May to August is peak season for renting a home. The inventory of rental homes is low, and prices are high. Homes rent at a faster pace as well. With individually owned homes, you may find yourself in competition with other applicants. Here are things to consider to help your rental application rise to the top.
Once you see a home you like, submit an application right way. With rental communities, the majority process applications on a first-come, first-served basis. Your deposit usually will hold the rental while your application is processing. With individually owned homes, you should ask how applications are considered and if the landlord will be reviewing multiple applications. If multiple applications are being considered, find out what lease terms the landlord prefers to make your application more desirable.
Length of lease. If the landlord owns the property as an investment and has no plans to sell in the near future, the landlord may prefer a lease longer than one year. When offering a long-term lease, also think about when the home will go back on the market once the lease ends, should you decide to move. A landlord will prefer the home return to the market during a peak time, when the property can get the highest rent and rent quickly. A lease that ends between May and July is more desirable, than a lease ending in January. But ask what the landlord prefers. Landlords have different preferred lease terms. Some independent landlords prefer a one-year lease.
Move-in date. Offering to start the lease on the date the property is available is best for the landlord. The landlord has expenses such as a mortgage and utilities to cover in a vacant property. A shorter time for the landlord to cover the expenses without rent to cover those bills is typically going to be best for the landlord.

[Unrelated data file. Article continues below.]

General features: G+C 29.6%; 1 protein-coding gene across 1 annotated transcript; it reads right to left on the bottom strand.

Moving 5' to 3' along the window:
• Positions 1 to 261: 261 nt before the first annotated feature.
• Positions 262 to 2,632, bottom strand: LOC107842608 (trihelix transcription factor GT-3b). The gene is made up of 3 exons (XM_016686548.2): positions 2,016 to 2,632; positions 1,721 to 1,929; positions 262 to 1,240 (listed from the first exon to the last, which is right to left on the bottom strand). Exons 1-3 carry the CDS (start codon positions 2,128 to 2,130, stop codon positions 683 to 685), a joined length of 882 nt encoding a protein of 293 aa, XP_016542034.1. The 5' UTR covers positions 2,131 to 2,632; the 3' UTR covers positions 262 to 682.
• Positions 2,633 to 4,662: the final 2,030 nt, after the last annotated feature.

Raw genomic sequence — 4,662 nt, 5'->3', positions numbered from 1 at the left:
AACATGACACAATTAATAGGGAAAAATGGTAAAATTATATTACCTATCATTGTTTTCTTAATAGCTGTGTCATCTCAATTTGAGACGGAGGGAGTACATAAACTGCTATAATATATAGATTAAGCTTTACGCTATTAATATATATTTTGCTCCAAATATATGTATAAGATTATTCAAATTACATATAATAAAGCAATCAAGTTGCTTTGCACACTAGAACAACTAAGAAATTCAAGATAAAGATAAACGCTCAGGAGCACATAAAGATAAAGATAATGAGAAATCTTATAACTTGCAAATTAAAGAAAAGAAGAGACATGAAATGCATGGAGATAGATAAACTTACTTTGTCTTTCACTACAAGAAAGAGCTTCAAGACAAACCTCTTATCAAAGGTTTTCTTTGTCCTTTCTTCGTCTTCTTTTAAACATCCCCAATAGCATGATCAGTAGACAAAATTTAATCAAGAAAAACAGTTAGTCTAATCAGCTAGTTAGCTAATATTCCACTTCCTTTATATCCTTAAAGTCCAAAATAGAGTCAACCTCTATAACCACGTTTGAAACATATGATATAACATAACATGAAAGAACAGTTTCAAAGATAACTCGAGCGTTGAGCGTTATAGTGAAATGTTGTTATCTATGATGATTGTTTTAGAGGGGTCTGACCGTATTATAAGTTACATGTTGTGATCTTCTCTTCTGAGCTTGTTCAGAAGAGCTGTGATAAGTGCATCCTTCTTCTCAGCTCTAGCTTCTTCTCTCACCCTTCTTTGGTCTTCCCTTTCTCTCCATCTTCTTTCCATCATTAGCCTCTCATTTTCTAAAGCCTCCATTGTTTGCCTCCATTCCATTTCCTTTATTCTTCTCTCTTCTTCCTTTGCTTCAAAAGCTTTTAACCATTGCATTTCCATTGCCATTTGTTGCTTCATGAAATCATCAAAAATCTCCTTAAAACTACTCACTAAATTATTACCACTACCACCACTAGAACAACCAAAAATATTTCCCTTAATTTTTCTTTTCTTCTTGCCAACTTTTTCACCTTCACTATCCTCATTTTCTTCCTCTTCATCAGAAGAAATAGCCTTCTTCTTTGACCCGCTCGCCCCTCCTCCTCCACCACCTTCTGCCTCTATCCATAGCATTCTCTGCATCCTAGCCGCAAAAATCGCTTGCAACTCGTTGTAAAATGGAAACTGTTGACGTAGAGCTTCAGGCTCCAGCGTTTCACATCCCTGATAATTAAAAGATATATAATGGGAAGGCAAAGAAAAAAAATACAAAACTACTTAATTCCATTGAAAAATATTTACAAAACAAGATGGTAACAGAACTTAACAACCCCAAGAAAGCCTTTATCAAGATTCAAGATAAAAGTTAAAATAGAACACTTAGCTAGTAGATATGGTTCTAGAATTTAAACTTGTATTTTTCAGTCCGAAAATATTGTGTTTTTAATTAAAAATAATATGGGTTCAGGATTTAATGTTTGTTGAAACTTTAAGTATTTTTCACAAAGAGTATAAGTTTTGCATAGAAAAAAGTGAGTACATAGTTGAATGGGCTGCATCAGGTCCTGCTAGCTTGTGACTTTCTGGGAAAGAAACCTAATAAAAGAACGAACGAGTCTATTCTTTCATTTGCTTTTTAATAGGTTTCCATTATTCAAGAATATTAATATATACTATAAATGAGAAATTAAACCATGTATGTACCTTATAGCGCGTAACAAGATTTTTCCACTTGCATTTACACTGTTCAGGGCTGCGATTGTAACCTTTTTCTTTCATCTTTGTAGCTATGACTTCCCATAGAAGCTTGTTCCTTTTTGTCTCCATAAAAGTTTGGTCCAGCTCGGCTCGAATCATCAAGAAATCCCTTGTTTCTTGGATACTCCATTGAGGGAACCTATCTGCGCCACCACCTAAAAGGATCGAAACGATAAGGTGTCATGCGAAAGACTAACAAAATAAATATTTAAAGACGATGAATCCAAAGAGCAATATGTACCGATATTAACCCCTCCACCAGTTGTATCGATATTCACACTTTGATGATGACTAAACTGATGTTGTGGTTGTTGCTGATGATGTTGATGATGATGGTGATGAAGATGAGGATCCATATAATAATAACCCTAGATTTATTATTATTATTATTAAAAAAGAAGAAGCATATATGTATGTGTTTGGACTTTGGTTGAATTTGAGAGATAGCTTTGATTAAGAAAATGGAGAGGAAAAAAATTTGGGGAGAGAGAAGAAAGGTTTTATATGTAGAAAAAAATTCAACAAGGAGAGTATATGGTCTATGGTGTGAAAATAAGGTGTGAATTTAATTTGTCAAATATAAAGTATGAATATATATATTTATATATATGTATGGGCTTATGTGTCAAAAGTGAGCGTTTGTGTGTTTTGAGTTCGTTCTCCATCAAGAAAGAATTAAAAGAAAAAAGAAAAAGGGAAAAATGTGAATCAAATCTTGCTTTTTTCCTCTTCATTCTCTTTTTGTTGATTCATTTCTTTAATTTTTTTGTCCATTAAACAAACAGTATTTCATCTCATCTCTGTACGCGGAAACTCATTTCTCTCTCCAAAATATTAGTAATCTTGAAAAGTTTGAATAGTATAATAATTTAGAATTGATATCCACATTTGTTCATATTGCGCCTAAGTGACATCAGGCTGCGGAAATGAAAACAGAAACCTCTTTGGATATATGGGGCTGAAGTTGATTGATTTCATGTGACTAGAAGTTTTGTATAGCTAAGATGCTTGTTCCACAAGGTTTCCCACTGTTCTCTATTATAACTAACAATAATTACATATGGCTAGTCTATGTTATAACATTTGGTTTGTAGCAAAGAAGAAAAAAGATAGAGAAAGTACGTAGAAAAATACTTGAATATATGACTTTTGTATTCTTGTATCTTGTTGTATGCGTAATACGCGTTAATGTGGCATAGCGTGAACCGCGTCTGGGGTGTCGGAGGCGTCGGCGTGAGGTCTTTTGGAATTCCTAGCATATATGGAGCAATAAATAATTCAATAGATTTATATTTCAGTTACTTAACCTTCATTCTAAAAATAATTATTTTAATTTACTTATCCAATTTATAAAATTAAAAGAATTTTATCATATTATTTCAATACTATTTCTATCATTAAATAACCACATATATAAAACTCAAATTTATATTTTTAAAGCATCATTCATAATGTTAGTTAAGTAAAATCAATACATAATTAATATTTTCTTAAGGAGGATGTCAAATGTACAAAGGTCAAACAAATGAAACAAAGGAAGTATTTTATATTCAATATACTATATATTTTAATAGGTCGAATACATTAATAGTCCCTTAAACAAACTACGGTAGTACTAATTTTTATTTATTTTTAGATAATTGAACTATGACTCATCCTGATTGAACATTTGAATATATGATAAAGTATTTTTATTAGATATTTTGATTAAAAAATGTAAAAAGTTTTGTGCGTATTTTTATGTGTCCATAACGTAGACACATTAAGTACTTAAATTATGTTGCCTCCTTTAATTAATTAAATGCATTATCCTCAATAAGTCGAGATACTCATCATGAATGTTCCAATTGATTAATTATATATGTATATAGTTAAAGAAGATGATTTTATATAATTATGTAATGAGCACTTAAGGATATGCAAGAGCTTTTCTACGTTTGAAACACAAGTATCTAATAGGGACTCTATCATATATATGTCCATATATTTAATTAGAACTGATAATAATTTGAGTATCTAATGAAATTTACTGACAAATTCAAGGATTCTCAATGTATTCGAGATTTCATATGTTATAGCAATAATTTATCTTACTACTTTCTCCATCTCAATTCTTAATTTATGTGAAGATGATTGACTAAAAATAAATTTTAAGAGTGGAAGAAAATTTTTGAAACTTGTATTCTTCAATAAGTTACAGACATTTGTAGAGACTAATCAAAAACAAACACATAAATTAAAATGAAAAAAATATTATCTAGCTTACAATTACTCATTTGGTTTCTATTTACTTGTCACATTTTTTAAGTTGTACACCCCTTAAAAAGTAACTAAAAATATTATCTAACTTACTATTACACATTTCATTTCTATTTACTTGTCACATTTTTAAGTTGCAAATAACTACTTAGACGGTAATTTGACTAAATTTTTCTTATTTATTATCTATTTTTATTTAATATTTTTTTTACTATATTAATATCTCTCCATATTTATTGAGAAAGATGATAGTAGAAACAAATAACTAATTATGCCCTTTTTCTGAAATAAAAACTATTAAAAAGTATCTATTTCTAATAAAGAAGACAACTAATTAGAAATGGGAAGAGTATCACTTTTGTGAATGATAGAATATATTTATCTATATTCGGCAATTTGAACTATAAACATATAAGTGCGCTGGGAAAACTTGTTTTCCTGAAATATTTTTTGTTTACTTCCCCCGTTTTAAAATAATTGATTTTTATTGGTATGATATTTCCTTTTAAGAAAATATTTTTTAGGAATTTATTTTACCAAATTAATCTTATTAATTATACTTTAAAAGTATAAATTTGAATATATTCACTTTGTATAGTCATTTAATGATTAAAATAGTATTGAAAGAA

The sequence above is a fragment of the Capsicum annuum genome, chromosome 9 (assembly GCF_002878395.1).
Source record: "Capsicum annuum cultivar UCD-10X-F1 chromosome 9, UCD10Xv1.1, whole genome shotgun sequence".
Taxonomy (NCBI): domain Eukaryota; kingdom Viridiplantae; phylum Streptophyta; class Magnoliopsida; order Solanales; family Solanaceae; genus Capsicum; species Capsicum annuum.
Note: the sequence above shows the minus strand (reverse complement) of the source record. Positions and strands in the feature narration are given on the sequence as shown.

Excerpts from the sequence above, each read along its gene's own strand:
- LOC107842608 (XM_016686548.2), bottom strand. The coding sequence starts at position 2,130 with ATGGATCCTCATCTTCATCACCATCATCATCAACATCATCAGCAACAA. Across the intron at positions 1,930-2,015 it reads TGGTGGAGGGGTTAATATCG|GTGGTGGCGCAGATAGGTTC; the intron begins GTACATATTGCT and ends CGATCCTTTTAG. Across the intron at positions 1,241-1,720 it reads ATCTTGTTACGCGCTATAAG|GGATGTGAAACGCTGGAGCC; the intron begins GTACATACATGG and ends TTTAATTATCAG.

Consider the landlord’s costs to prepare the home for rental. If a landlord has five applications to review and one of them does not ask for the home to be painted or new appliances to be installed before move in, saving the landlord those expenditures will make your application more desirable.
Offer more rent than the asking price. As long as you can afford it, offering slightly higher rent over the lease term, even $25 more a month, can add up and push your application ahead of the others.
Reference letters. It is always a good idea to have a previous landlord write you a glowing reference letter. Landlords will call and check your landlord references, but if you have a letter of reference accompanying your application, that puts you one step ahead of other applicants. The same can be said about reference letters for your pets as well as a pet resume.
Nancy Simmons Starrs is founder and president of Apartment Detectives, a D.C., Maryland and Northern Virginia apartment-search service.